I Would Agree With You But Then We Would Both Be Wrong

Alan Briskin Posted by Alan Briskin, Management consultant , Alan Briskin.

Alan Briskin consults to corporate, nonprofit, and public service organizations helping business leaders, executives, and managers navigate change, re-define their work roles, and transform their work settings.


I Would Agree With You But Then We Would Both Be Wrong

As if on cue, Republican Party nominee for Vice President and current congressman, Paul Ryan, was back in the news warning about “generations of men not even thinking about working or learning to value the culture of work, so there is a real culture problem here that has to be dealt with.”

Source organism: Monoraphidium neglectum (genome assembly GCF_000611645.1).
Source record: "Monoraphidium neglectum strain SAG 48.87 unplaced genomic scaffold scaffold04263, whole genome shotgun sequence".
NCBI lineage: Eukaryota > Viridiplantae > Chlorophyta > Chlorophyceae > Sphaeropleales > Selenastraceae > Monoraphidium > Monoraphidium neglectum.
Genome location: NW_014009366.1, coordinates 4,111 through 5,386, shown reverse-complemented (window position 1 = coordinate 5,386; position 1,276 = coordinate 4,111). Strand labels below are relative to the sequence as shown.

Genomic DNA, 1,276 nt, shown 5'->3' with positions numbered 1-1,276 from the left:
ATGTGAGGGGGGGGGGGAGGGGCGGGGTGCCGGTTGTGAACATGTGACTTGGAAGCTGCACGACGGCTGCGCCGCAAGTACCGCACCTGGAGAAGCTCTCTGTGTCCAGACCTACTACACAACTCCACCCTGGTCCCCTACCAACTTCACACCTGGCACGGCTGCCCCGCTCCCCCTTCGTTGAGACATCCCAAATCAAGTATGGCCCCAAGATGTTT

Ryan then offers a bait and switch, condemning government programs that have historically addressed the consequences of poverty and offering up free market solutions, like limiting long-term unemployment insurance and opposing living wage policies.  Somehow his fear of a “dependency culture” has led him to believe in the superior intelligence of private enterprise and the character faults of an underclass bred to depend on government assistance. How I would love to agree with him, but then we would both be horribly wrong.

For some historical antecedents to this debate, read my two-part series from “Becoming Conscious of Capitalism”, beginning with How Wealth Became Concentrated and the Poor Were to Blame: Paupers are Everywhere.